The total amount of time your photographer invests in working on a wedding will vary from couple to couple, depending on the parameters and complexity of the shooting and what kind of album the client gets.  But it’s safe to say that a regular wedding, without any travel involved, is no less than a forty hour project.  Some weddings, and destination weddings for sure, often add up to much, much more than the forty-hour figure.  I think this is important to keep in mind when you’re looking at a wedding photography package or fee.  It’s anything but a day rate.

II. Your Wedding Photographer’s Experience (Which Equals Your Peace of Mind)

Your wedding photographer’s experience includes, but is not limited to, those weddings—and some of us have shot hundreds—where we’ve refined our eyes, our skills, our empathy; our performances, our shutter-fingers, our hearts, our blisters, and our minds so that you know and don’t just think you know that what we did for those other couples we can do for you.

Experience, and certainly not just what we learn “on the job,”¹ helps us as artists to make—to yearn to make—the images we know you’ll want to see in six weeks from now and in sixty years.  By our experience, we not only use really good product (like prints and albums!) that will last a lifetime,² we set ourselves about making images that are going to last a lifetime.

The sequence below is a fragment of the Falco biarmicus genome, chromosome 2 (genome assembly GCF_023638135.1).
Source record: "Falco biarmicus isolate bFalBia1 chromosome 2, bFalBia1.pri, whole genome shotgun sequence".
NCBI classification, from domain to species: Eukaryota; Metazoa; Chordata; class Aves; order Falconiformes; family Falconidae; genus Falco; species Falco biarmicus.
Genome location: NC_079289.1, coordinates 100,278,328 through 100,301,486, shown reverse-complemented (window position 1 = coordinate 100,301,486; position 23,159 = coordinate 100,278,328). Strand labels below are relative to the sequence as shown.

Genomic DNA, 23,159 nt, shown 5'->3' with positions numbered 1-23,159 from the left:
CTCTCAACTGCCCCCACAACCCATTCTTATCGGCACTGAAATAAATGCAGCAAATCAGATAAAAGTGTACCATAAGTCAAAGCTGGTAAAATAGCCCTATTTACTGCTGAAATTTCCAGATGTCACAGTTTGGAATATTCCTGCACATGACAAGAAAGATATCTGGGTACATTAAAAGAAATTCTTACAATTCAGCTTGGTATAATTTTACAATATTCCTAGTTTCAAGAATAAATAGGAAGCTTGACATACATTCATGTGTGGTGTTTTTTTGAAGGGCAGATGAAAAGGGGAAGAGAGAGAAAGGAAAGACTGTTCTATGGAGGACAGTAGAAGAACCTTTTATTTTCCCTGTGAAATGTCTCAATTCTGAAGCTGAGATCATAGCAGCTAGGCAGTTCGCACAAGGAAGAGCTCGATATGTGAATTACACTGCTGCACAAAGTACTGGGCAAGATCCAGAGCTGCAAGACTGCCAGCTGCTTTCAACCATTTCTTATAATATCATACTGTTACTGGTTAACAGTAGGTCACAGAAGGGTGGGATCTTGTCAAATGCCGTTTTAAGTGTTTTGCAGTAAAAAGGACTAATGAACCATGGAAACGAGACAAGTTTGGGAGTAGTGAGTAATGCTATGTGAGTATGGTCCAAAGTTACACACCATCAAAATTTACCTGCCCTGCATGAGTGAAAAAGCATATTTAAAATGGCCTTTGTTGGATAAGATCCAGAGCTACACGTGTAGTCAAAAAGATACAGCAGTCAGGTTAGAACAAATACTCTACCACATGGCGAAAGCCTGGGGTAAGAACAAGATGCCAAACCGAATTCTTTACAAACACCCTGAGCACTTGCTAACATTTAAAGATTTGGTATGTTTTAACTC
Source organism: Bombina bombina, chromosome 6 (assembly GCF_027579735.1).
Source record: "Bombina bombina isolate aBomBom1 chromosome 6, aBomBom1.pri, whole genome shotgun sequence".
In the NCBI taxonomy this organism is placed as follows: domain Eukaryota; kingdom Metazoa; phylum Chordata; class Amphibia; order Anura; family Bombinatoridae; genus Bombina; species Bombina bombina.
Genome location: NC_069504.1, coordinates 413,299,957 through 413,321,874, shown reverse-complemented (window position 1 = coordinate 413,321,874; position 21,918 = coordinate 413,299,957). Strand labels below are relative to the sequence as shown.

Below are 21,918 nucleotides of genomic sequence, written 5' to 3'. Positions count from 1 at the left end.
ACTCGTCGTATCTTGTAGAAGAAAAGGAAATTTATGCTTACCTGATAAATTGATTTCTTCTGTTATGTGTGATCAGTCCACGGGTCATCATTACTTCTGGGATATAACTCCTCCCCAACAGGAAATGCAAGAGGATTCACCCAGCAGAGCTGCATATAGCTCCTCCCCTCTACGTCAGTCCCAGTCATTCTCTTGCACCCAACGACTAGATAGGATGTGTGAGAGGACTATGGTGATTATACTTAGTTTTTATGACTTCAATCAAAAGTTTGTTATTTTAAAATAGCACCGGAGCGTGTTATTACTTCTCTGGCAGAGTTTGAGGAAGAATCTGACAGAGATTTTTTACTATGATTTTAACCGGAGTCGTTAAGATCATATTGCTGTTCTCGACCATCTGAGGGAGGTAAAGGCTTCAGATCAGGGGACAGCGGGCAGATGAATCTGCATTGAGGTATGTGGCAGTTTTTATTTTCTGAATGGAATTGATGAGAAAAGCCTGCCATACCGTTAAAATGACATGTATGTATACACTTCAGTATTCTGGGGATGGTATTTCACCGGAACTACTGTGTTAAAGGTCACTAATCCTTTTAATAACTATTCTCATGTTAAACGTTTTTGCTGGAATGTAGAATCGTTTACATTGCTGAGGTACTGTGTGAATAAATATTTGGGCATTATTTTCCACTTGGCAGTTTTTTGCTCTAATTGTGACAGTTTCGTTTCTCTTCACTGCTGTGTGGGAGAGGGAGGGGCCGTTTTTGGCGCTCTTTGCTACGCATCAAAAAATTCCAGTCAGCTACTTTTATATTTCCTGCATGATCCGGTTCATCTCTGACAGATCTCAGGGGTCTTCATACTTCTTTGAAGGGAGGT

Just because someone is good with a camera, doesn’t make them good in the high-pressure, once-in-a-lifetime, action-packed, emotionally-wired, pressure-cooking, performance-driven, moment-after-moment-after-moment situation that a wedding is.  (Of course, we wedding photographers love that about our work! Weddings are an exhilarating challenge.).

You want to find a photographer with longevity—a long-standing, savvy business.  The longer someone’s been at this, the better they’ll be.  They’ll have learned from their experiences.  They’ll be smarter and better for you.  I wish I had known what I know now about making wedding photographs for people when I first stumbled into this, eleven years ago, snap-happy and indignant that nobody was planning to document my friend’s wedding, to show it for its hugeness.  For the momentous occasion that it was.  I wish I’d known these things at any of the zillion weddings between that one and the one I shot in December on the fair island of Anguilla.  And I wish I already knew what I’m going to learn this year and in five years so I could be that much better for my clients right now.

Longevity is also important because someone who’s been around—and done good business!— is likely going to be around and keep doing good business.  The ubiquitous starving artist is perhaps not quite what you want – rather, find someone who knows how to make a living making their art.   That kind of savvy and know-how speaks volumes without saying anything.